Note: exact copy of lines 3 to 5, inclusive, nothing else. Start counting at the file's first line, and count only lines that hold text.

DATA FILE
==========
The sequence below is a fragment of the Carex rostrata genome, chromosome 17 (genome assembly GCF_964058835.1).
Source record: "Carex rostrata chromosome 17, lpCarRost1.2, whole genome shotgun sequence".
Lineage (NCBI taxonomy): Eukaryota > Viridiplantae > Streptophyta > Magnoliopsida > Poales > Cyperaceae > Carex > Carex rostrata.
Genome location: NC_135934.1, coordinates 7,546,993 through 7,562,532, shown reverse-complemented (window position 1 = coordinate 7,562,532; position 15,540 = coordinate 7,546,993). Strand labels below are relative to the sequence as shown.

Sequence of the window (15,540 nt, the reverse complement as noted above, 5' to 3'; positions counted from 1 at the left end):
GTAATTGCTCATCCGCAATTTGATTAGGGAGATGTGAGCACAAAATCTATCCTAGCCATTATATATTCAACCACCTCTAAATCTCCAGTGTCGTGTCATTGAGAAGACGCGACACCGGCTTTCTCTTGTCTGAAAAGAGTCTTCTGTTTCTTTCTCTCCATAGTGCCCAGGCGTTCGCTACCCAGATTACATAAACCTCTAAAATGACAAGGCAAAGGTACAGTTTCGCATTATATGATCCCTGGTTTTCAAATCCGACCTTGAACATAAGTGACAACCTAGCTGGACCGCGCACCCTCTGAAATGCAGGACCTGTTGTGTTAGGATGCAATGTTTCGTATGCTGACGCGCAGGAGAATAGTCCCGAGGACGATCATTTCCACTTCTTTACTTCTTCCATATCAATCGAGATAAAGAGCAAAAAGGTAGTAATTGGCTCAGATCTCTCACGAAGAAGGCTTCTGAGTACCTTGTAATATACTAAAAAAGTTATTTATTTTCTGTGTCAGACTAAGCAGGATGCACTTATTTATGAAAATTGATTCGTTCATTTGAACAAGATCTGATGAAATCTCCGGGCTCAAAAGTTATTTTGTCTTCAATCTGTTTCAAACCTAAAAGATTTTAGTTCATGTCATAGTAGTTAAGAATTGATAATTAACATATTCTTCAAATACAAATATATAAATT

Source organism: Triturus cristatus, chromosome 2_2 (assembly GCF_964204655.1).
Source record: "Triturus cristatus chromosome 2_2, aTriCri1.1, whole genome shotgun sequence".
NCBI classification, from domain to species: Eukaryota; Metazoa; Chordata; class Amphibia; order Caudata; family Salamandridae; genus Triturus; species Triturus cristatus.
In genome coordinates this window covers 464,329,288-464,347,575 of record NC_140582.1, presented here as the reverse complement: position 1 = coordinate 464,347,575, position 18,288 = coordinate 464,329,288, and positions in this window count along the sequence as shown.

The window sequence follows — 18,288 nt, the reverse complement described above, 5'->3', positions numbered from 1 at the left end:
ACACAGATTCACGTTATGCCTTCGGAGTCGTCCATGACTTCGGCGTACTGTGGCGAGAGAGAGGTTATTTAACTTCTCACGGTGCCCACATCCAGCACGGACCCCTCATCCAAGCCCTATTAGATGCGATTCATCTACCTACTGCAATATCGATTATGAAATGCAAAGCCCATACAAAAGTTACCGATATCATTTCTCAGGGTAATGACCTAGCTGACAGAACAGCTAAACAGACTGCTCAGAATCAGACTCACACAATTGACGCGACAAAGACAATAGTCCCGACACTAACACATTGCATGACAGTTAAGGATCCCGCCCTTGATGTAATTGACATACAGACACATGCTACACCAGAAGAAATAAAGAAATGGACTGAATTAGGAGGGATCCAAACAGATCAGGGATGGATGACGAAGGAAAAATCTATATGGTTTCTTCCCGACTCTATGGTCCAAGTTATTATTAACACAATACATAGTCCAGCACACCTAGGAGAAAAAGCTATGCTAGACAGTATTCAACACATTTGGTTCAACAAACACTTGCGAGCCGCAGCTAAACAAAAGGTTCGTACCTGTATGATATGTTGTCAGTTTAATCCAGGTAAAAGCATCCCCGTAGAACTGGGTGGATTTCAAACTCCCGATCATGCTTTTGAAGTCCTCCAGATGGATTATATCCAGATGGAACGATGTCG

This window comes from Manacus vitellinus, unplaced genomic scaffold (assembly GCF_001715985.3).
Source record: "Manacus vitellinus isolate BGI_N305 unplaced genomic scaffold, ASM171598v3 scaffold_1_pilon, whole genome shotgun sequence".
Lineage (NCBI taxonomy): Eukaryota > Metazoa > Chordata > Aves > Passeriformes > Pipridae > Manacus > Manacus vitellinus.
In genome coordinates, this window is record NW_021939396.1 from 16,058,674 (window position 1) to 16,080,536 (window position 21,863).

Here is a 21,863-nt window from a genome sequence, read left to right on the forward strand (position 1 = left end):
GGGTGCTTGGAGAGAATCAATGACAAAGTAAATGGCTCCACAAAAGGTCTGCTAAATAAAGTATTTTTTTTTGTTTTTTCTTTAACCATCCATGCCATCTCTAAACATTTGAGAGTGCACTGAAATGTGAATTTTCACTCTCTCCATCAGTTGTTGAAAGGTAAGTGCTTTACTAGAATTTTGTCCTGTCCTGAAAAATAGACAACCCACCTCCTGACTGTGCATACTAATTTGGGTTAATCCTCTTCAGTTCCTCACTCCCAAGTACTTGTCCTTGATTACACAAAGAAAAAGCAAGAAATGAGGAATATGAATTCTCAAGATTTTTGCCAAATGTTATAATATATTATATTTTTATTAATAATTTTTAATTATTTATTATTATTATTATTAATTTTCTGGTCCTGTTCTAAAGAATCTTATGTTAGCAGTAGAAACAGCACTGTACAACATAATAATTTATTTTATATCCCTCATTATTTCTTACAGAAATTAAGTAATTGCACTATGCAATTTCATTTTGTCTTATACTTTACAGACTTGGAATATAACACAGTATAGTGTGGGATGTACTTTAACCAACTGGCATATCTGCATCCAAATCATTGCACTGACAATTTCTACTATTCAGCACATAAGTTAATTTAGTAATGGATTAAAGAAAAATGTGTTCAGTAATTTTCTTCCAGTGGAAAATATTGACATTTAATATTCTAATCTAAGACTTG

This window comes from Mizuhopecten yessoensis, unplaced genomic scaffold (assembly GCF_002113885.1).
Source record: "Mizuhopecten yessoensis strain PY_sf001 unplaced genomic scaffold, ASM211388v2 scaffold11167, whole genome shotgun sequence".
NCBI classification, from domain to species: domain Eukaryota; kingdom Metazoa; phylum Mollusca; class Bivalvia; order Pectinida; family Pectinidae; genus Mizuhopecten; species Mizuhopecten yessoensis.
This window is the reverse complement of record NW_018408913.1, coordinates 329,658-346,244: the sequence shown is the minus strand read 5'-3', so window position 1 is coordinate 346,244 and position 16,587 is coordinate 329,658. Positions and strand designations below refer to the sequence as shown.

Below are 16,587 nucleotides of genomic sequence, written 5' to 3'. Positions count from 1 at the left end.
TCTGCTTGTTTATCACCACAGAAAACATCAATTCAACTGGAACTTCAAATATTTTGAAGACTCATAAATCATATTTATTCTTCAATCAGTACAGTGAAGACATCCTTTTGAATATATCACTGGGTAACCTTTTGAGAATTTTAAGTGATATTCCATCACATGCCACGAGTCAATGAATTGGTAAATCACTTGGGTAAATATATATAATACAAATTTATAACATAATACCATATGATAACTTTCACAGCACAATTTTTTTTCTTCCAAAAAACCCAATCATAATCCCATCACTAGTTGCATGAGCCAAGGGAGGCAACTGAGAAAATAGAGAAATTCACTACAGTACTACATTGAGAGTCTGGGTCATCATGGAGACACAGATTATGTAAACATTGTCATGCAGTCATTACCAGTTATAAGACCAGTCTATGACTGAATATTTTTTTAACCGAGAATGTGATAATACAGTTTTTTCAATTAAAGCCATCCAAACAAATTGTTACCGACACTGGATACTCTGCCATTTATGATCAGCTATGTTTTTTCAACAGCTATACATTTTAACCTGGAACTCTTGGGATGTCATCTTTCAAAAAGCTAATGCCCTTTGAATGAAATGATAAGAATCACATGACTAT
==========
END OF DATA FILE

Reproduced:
Lineage (NCBI taxonomy): Eukaryota > Viridiplantae > Streptophyta > Magnoliopsida > Poales > Cyperaceae > Carex > Carex rostrata.
Genome location: NC_135934.1, coordinates 7,546,993 through 7,562,532, shown reverse-complemented (window position 1 = coordinate 7,562,532; position 15,540 = coordinate 7,546,993). Strand labels below are relative to the sequence as shown.

Sequence of the window (15,540 nt, the reverse complement as noted above, 5' to 3'; positions counted from 1 at the left end):